Zumba. Yoga. Pilates. CrossFit. Spin. Kickboxing. Boot camps. Barre.
The world of fitness has come a long way from Jack LaLanne and big gyms filled with sweaty Nautilus equipment, intimidating weights and a few aerobics classes.
The evolution has created opportunities for Central Coast entrepreneurs to build thriving businesses offering specialized and personalized options to fitness-seeking clients.
“People are looking for a more personalized experience in fitness,” said John Brunson, who opened the county’s first stand-alone spin studio with wife, Jayme, last year. “We have more studio fitness in the county than we ever have.”
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It’s an experience that doesn’t come cheap compared with conventional gyms, but customers are willing to pay the premium, forking over $80 to $100 for monthly memberships, $15 for single classes and up to $100 an hour for one-on-one sessions.
The market, fueled by higher disposable incomes from an improved economy and increased societal focus on health and fitness, combined with lower overhead costs have prompted business owners to debut new ventures, expand locations and add new offerings.
The Brunsons, both avid cyclists and health coaches, first tried spin at a gym about five years ago but got hooked after experiencing it at a dedicated studio, in a dark room with good music and personal attention.
They watched the rapid expansion of spin studios in other cities, and after two and a half years of research and planning opened Cycle Tribe on the edge of downtown San Luis Obispo.
It didn’t take long for the studio to find its tribe. Full classes led the Brunsons to add three cycles to the studio’s original 15, and they are already looking to add three more.
And it’s not just serious cyclists. John Brunson noted that most of Cycle Tribe’s clients are non-athletes, people who probably wouldn’t go to a regular, big gym out of intimidation. But at a studio, Brunson said, they find community.
“Everybody cheers, everybody talks to each other, they are greeted when they come in,” he said. “The instructors are great about teaching people the basics and encouraging them as we go.”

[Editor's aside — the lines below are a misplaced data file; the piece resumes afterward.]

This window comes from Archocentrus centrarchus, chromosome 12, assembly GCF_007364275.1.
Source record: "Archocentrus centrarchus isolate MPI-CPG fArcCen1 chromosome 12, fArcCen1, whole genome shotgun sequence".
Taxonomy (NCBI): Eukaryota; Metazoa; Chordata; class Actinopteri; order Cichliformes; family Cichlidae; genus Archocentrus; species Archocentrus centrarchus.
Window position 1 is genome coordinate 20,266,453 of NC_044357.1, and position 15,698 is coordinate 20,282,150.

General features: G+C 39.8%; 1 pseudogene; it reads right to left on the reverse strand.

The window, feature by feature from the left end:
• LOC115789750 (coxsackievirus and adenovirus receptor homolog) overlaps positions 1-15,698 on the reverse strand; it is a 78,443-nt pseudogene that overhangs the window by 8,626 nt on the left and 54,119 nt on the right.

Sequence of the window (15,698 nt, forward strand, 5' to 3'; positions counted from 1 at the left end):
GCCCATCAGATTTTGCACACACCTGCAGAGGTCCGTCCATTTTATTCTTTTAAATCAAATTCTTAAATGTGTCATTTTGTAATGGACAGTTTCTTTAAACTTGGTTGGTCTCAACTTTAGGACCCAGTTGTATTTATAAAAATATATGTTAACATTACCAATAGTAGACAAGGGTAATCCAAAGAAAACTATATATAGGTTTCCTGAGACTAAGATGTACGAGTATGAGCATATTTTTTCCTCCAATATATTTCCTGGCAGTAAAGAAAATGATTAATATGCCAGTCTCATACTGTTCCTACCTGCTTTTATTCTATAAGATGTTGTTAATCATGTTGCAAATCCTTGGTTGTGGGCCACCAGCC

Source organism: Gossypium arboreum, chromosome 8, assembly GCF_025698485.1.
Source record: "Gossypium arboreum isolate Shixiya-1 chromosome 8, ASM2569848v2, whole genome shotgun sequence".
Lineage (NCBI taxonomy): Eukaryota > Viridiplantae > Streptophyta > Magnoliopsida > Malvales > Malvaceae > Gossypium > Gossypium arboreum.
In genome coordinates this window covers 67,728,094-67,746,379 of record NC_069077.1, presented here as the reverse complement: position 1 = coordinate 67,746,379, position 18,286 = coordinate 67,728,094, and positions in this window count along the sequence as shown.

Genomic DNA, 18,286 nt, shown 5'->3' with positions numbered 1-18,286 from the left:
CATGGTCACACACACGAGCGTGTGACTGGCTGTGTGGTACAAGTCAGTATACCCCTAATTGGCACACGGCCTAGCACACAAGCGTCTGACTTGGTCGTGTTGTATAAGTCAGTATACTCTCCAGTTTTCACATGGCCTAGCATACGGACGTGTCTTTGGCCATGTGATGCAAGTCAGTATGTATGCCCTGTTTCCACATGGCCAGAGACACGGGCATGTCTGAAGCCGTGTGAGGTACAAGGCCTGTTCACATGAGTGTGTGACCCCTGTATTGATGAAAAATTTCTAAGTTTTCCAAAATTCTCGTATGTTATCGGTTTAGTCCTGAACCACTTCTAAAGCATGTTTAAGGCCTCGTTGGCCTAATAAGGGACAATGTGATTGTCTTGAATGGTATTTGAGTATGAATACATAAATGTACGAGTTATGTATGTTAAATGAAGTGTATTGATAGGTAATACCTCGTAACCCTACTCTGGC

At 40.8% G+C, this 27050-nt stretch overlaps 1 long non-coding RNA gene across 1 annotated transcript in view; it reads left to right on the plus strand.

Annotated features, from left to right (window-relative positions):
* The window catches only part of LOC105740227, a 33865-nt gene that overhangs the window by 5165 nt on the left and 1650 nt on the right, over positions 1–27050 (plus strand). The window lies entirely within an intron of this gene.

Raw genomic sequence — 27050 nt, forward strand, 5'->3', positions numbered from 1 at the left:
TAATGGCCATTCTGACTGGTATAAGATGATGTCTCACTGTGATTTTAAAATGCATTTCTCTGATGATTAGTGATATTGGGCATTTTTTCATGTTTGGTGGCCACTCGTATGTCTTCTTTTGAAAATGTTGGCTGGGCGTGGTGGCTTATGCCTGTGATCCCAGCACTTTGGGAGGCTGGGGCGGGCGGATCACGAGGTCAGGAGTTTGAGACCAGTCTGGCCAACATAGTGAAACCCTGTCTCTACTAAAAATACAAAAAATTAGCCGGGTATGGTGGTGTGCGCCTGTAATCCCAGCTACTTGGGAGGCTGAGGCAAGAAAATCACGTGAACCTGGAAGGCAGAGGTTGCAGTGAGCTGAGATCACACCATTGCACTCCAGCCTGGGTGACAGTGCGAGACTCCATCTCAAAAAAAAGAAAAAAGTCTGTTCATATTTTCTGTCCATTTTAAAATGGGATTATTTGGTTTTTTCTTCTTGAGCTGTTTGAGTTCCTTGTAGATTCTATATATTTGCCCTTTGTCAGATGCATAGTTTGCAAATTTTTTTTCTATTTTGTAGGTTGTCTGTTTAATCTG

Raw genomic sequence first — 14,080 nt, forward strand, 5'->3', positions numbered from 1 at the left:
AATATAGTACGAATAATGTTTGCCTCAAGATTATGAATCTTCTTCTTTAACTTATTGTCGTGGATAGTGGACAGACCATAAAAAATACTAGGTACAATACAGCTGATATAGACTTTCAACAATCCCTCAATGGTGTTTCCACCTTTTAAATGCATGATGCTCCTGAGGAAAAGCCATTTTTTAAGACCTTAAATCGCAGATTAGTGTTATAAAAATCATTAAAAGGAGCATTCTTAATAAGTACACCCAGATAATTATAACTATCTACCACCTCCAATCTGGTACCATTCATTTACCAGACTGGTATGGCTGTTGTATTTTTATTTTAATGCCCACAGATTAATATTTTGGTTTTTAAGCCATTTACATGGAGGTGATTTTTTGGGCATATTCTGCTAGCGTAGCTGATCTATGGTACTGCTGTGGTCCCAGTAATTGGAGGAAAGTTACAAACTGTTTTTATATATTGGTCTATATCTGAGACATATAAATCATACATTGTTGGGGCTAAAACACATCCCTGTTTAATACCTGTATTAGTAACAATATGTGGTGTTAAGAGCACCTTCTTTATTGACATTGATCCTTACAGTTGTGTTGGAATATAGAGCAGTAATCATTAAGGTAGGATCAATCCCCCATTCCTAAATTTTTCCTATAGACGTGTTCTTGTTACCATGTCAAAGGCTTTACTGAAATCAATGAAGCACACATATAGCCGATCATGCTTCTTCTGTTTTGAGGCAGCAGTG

Most of the bigger gyms add classes in response to exercise trends such as spin or Pilates. But it’s the personal attention that sets the studio experience apart — from safety and form to progress and results, said Assets Studio owner Julia Pickslay.
“Our instructors aren’t doing the class, they are paying attention to what you are doing,” she said. “They are walking around and walking around and walking around checking on the students.”
Assets specializes in barre, a hot form of fitness combining elements of dance, yoga and Pilates. After teaching classes in the Bay Area, Pickslay began offering them in various venues around San Luis Obispo before demand warranted opening a studio near the Mission three years ago. Interest in barre continued to grow, propelling Pickslay to expand north, opening a second studio in Paso Robles last year.
It’s not just specialized activities finding success with the studio model.
Mike Robinson runs his personal training studio MZR Fitness, in San Luis Obispo, with an unwavering focus on individualized programs.
“My clients never have the same workout,” Robinson is fond of saying.
His space in the bridge over the entrance to the Pacific Coast Center on South Higuera Street is filled with equipment you won’t see at a regular gym, odd-looking apparatuses that can be used for 300 or more different exercises.
The approach is about more than changing things up to stave off boredom. It’s about tailoring a program to the unique goals and exercise, injury and nutrition history of each client.